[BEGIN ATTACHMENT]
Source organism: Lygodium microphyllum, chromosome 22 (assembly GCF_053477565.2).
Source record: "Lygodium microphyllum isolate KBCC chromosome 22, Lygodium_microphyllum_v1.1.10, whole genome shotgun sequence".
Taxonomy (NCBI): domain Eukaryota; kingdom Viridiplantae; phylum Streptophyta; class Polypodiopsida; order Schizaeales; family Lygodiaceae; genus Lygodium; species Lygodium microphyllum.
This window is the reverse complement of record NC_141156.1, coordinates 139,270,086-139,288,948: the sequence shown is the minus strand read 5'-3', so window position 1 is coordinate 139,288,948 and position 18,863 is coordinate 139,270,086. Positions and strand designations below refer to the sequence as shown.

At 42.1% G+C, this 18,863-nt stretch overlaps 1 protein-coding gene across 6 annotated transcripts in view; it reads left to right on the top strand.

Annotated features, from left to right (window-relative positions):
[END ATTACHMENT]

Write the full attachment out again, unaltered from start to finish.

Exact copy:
Source organism: Lygodium microphyllum, chromosome 22 (assembly GCF_053477565.2).
Source record: "Lygodium microphyllum isolate KBCC chromosome 22, Lygodium_microphyllum_v1.1.10, whole genome shotgun sequence".
Taxonomy (NCBI): domain Eukaryota; kingdom Viridiplantae; phylum Streptophyta; class Polypodiopsida; order Schizaeales; family Lygodiaceae; genus Lygodium; species Lygodium microphyllum.
This window is the reverse complement of record NC_141156.1, coordinates 139,270,086-139,288,948: the sequence shown is the minus strand read 5'-3', so window position 1 is coordinate 139,288,948 and position 18,863 is coordinate 139,270,086. Positions and strand designations below refer to the sequence as shown.

At 42.1% G+C, this 18,863-nt stretch overlaps 1 protein-coding gene across 6 annotated transcripts in view; it reads left to right on the top strand.

Annotated features, from left to right (window-relative positions):